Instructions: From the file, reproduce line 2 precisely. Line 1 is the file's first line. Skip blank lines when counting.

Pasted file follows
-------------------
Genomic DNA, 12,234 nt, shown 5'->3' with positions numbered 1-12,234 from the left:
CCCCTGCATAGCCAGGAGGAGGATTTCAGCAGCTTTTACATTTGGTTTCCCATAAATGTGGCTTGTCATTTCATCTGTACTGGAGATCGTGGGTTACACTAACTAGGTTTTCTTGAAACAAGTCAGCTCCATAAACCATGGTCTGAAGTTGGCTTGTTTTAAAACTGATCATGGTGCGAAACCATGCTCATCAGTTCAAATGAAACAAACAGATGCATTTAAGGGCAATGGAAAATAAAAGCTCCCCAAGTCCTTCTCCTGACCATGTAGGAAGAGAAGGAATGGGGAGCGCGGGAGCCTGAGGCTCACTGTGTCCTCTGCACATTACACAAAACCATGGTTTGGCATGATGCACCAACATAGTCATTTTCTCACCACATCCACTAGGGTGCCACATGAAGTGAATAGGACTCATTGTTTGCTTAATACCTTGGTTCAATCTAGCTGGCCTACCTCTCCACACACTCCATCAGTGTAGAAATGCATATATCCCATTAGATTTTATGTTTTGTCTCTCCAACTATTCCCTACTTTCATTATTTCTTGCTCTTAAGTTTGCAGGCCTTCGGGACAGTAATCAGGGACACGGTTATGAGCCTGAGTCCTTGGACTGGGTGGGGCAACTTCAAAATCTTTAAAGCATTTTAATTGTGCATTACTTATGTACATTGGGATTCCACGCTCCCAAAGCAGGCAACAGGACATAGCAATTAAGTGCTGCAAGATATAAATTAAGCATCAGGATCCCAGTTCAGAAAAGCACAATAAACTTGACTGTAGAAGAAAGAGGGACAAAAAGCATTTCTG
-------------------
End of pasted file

CCCCTGCATAGCCAGGAGGAGGATTTCAGCAGCTTTTACATTTGGTTTCCCATAAATGTGGCTTGTCATTTCATCTGTACTGGAGATCGTGGGTTACACTAACTAGGTTTTCTTGAAACAAGTCAGCTCCATAAACCATGGTCTGAAGTTGGCTTGTTTTAAAACTGATCATGGTGCGAAACCATGCTCATCAGTTCAAATGAAACAAACAGATGCATTTAAGGGCAATGGAAAATAAAAGCTCCCCAAGTCCTTCTCCTGACCATGTAGGAAGAGAAGGAATGGGGAGCGCGGGAGCCTGAGGCTCACTGTGTCCTCTGCACATTACACAAAACCATGGTTTGGCATGATGCACCAACATAGTCATTTTCTCACCACATCCACTAGGGTGCCACATGAAGTGAATAGGACTCATTGTTTGCTTAATACCTTGGTTCAATCTAGCTGGCCTACCTCTCCACACACTCCATCAGTGTAGAAATGCATATATCCCATTAGATTTTATGTTTTGTCTCTCCAACTATTCCCTACTTTCATTATTTCTTGCTCTTAAGTTTGCAGGCCTTCGGGACAGTAATCAGGGACACGGTTATGAGCCTGAGTCCTTGGACTGGGTGGGGCAACTTCAAAATCTTTAAAGCATTTTAATTGTGCATTACTTATGTACATTGGGATTCCACGCTCCCAAAGCAGGCAACAGGACATAGCAATTAAGTGCTGCAAGATATAAATTAAGCATCAGGATCCCAGTTCAGAAAAGCACAATAAACTTGACTGTAGAAGAAAGAGGGACAAAAAGCATTTCTG